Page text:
The role for Tamiflu is in early, aggressive treatment of identified high-risk individuals who actually have flu, which means that rapid availability of urgent care is the key to minimizing complications. Looking at the so-called “Quality Indicators” by which practices are judged in New York, we find that the state is interested in many factors such as up-to-date immunizations, lead testing, weight and activity counseling — all laudable goals — but not availability. So the practice that dumps urgent care on emergency rooms to concentrate on crossing the T’s and dotting the I’s in preventive care will actually look like a higher-quality practice than one that actually takes care of sick children. I hope I am not the only one who finds this ironic.


Swine Flu 4.99: Sound Bites

I spoke at some length to Mr Juan Gonzalez at Daily News yesterday, with this result:


Some of the points that came up in the conversation but did not make it into the article are worth reiterating:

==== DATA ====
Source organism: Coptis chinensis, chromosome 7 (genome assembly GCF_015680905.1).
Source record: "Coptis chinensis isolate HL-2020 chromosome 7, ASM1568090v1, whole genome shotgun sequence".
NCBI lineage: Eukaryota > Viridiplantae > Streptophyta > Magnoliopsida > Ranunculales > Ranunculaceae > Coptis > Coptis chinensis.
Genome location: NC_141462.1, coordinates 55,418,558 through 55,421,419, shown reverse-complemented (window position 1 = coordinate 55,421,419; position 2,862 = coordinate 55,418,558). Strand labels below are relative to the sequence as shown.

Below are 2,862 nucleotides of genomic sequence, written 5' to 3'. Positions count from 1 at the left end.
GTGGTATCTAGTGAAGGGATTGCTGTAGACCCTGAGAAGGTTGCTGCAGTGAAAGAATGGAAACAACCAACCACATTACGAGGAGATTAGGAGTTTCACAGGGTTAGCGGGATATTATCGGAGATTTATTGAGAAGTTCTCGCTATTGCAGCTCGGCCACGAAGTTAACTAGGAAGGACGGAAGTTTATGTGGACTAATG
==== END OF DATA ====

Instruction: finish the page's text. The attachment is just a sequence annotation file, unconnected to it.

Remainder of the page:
Mr Gonzales told me that most authorities now consider H1N1 to be more likely to produce complications such as pneumonia than seasonal flu, especially in Black and Hispanic patients. That was, on one hand, to be expected, based on the difference between the original high mortality in Mexico during the early phase of the pandemic, and the much lower mortality in the US; on the other hand, we just did not see this pattern in our practice. Some of the previous seasons, 2000/01 and 2004/05 if I remember correctly, had much higher rates of complications. I attributed the difference to our practice being much more aggressive with early detection and early treatment with Tamiflu, preventing many of the complications that could have been expected with more conservative care. On the other hand, we hardly used any Tamiflu at all for prophylaxis, expecting (correctly) that such use may produce resistant strains with more likelihood than short-course treatment of sick individuals:


I will also refer (again) to my Fox interview, back in April, in which I went over the reasons the flu may have been more severe for Mexican victims: